BACKGROUND OF THE INVENTION
The technology described herein relates to a method of determining the influence of a given variable in a phenomenon.
Detecting patterns that relate to particular diseases or failure modes in machines or observed events can be very challenging. It is generally easier to determine when symptoms (or measurements) are abnormal. Knowing that a situation is abnormal can be quite valuable. However, there is even more value if the abnormality can be tagged with a severity rating and/or associated with a specific condition or failure mode. Diagnostic information is contained in the pattern of association between input variables (e.g. measurement parameters) and anomaly. However, this pattern can be very difficult to extract.
Within the process industry, Principal Component Analysis (PCA) is often used for anomaly detection or fault diagnosis. Variable contributions to the residual or principal components can be calculated. This method provides an indication of which variables contribute most to the measure of abnormality. However, PCA has restrictions. It is uni-modal, meaning that its utility is limited when data are generated from complex densities and it does not provide an intuitive method for handling missing data.
Another approach for detecting the contribution of variables is to calculate residuals. For a specific variable, a regression technique is used to predict the variable's value which is then subtracted from the measured value to derive the residual. The magnitude of the residual provides a measure of its contribution to an anomalous state. However, it can still be difficult to directly compare different variables. And, if multiple variables are contributing to the anomaly, the outputs from the residuals can be misleading. The regression technique is often uni-modal and will suffer similar restrictions to PCA.
BRIEF DESCRIPTION OF THE INVENTION
In one aspect, a method of determining the influence of a variable in a phenomenon comprises providing a mixture model in graphical form including model components, at least one class node representing a class associated with the model components, and a plurality of variable nodes representing values associated with variables within the class, all representing physical data within a system experiencing the phenomenon, selecting one or a subset of the variable nodes, performing an operation on the graphical form by setting evidence on the variable nodes other than the selected one, calculating a joint distribution for the selected variable node and one or more class nodes by marginalizing to generate a new graph, calculating a variable influence indicator for the selected variable node from the new graph, repeating the selecting, performing and calculating steps for other selected variable nodes, and evaluating the magnitude of the variable influence indicators for the variable nodes relative to each other.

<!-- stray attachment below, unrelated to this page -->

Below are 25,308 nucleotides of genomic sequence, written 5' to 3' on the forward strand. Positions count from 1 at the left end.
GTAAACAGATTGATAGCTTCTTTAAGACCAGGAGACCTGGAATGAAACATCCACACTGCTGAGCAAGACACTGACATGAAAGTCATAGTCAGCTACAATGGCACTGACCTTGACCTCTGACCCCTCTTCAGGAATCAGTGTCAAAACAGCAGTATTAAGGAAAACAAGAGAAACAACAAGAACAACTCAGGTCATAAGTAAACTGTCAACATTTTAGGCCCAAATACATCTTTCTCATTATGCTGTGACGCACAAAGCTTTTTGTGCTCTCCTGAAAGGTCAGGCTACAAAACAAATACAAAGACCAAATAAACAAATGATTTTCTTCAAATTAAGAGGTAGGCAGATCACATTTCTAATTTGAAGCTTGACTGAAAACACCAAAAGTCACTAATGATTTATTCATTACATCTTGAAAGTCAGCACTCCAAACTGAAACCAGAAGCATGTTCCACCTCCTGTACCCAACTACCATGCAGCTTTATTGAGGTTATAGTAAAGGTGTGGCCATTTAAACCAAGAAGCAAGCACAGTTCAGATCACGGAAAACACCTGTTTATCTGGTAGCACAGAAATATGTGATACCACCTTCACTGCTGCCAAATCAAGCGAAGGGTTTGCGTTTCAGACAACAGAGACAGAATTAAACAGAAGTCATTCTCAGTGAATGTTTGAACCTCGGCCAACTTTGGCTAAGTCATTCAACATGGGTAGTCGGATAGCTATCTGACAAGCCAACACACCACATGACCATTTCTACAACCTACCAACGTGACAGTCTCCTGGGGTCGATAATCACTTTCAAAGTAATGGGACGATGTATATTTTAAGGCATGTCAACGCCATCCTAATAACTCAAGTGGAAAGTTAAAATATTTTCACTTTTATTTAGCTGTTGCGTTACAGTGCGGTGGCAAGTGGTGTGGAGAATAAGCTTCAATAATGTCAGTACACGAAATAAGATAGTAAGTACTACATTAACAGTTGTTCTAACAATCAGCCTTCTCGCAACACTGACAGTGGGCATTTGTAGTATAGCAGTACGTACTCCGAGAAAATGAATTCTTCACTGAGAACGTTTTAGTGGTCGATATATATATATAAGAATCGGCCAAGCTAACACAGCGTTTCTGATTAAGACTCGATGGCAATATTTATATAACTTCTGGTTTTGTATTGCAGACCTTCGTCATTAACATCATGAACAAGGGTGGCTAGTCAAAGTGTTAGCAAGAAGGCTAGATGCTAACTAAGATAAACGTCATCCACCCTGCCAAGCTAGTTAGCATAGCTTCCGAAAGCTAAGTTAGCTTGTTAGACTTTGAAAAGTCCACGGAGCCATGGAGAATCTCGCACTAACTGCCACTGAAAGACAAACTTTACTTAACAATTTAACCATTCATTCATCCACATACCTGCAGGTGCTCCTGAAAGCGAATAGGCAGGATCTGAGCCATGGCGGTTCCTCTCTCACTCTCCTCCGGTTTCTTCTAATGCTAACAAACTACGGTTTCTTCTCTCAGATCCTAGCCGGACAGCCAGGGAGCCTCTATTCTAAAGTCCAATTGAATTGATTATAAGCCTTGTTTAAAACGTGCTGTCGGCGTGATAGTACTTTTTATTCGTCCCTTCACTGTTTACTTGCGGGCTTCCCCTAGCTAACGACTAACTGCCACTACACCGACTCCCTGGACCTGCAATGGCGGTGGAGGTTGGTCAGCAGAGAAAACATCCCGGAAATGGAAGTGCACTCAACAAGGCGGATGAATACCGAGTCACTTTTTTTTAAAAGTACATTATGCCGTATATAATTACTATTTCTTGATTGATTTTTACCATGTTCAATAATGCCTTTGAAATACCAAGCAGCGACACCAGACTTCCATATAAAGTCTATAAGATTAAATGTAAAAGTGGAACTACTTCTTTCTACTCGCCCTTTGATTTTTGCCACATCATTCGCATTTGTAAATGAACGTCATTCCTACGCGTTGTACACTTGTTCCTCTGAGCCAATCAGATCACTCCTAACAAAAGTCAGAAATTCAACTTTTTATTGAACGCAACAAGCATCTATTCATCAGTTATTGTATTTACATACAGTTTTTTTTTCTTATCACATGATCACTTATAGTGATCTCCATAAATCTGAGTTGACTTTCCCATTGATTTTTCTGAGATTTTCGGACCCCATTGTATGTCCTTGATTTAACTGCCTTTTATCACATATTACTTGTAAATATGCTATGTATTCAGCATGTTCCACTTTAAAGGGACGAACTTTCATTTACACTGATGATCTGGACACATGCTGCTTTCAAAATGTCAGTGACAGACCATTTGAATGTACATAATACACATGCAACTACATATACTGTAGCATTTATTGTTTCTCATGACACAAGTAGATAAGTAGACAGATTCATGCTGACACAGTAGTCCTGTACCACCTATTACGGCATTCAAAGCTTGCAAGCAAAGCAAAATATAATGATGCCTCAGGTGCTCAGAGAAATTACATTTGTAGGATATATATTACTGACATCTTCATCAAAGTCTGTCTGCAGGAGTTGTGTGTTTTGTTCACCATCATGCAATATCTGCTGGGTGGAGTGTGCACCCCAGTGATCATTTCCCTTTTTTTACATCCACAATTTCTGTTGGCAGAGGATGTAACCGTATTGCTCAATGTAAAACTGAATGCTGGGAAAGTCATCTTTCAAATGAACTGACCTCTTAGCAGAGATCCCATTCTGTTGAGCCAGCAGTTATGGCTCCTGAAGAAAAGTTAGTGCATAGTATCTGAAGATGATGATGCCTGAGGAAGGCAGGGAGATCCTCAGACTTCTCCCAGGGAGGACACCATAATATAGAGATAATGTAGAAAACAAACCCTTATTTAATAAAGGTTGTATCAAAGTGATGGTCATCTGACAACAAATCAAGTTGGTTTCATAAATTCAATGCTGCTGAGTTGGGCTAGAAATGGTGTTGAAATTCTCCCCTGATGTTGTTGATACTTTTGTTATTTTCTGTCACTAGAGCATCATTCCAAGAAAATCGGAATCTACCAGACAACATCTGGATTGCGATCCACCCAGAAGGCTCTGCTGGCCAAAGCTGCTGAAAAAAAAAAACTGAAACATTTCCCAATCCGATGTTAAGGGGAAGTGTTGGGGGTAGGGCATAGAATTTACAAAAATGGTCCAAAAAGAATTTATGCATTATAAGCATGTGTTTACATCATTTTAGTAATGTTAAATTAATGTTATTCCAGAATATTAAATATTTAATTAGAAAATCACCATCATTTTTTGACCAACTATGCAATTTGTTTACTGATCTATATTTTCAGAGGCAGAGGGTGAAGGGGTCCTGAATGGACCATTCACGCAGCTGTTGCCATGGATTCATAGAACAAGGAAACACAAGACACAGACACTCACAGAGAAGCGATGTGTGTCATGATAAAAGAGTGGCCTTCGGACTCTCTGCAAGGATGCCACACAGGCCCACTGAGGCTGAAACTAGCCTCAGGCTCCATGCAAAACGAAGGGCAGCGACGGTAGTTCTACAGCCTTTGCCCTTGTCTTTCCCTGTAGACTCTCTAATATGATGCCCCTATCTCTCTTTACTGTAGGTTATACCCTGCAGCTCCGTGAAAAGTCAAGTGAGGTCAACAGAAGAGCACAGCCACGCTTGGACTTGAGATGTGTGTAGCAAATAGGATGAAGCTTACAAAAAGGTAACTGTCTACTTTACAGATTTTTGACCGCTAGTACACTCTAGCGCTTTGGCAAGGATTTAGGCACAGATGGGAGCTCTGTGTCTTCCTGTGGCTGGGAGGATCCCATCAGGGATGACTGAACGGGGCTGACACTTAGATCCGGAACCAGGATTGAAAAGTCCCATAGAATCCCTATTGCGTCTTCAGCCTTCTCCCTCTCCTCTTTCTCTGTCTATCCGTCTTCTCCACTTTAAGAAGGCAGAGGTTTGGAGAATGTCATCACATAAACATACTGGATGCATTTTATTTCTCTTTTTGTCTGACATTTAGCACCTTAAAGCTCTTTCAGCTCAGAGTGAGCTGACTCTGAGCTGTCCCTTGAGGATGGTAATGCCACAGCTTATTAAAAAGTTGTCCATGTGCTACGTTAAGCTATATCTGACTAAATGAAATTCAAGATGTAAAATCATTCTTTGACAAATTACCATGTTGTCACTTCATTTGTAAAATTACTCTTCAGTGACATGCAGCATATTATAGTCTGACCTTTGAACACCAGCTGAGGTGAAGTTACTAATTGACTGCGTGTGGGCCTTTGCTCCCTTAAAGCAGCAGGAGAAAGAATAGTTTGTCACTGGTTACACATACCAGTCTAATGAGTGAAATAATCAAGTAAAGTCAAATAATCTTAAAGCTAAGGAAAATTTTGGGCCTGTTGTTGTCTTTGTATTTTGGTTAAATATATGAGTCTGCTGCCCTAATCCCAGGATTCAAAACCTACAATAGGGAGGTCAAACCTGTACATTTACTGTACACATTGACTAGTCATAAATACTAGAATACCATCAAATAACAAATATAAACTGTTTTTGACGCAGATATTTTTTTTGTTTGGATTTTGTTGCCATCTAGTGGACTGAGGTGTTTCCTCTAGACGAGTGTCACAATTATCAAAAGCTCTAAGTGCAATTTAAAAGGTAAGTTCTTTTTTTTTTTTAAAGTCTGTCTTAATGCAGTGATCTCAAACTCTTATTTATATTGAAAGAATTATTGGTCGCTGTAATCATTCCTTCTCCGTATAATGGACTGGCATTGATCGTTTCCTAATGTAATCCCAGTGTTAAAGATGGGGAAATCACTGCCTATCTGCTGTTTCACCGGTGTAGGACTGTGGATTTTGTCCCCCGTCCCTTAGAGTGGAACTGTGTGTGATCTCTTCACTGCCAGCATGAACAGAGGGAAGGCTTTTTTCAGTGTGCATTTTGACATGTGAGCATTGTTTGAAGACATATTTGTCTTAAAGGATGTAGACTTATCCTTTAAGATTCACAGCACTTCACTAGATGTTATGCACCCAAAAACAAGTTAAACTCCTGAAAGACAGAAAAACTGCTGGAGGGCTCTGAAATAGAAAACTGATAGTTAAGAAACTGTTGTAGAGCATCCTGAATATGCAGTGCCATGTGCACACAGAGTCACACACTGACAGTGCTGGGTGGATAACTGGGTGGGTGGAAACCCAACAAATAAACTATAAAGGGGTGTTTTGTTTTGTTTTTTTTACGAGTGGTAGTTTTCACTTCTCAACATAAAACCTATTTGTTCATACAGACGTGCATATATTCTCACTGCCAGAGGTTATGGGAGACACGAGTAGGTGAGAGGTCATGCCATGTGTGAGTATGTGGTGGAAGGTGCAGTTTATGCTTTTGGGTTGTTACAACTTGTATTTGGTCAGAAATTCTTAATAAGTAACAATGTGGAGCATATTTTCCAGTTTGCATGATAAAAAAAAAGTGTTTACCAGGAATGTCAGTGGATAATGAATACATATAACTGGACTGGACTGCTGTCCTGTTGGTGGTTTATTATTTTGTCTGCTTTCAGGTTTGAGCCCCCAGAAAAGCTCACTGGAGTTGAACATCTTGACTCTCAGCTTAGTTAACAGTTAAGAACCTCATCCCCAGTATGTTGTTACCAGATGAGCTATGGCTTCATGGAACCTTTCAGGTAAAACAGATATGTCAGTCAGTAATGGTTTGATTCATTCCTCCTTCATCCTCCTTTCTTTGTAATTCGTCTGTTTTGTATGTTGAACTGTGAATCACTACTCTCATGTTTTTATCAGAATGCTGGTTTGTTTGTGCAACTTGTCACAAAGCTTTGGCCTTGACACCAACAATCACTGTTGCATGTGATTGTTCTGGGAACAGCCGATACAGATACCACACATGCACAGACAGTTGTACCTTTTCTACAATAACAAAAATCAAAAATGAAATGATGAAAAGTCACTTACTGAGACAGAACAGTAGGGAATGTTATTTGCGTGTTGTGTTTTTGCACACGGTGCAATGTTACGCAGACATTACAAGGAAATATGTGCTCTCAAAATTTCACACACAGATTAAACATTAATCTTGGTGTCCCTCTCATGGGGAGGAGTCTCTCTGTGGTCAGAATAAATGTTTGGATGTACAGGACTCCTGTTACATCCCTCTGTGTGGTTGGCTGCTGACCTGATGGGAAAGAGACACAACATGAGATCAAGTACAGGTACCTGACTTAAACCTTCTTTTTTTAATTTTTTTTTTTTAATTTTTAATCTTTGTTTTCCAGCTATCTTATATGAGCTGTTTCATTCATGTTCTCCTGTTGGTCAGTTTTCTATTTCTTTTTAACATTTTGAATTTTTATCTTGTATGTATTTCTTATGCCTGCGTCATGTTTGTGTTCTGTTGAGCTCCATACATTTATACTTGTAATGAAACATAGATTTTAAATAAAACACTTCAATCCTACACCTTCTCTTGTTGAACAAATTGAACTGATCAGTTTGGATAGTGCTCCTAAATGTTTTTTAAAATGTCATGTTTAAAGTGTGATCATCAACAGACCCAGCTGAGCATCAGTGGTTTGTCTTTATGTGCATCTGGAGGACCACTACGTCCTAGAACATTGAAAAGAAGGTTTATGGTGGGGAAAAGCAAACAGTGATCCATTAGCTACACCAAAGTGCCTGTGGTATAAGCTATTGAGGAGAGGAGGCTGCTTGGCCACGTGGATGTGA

In another aspect, the new graph is a transformation described by ƒ:P(X1, I|eX-Xj, eS)→P(X′1,I′), where I represents the model components, X represents the variables, S represents states or distributions over a class, and e denotes evidence.
In a further aspect, the variable influence indicator represents a directional change in the values of the variable node. As well, the selecting can be application dependent. Further, the performing step can include setting evidence by pattern and by sequencing to determine the type of variable influence indicator. In one embodiment, the phenomenon occurs in the system of an aircraft engine and the mixture model represents performance of the aircraft engine.
BRIEF DESCRIPTION OF THE DRAWINGS
In the drawings:
FIG. 1A shows data plots for several different input variables in a given phenomenon.
FIG. 1B is a likelihood score for a time history of the input variables in FIG. 1A.
FIG. 2 is a mixture model of a phenomenon showing both a Gaussian distribution and discrete nodes that act as filters.
FIG. 3 is an exemplary log likelihood of a model based on the Iris data.
FIG. 4 is a flow chart depicting a method of determining the influence of a variable in a phenomenon according to one embodiment of the present invention.
FIG. 5 is an example of variable influence indicators calculated according to the method of FIG. 4 for the data of FIG. 1A.
In the following description, for the purposes of explanation, numerous specific details are set forth in order to provide a thorough understanding of the technology described herein. It will be evident to one skilled in the art, however, that the exemplary embodiments may be practiced without these specific details. In other instances, structures and device are shown in diagram form in order to facilitate description of the exemplary embodiments.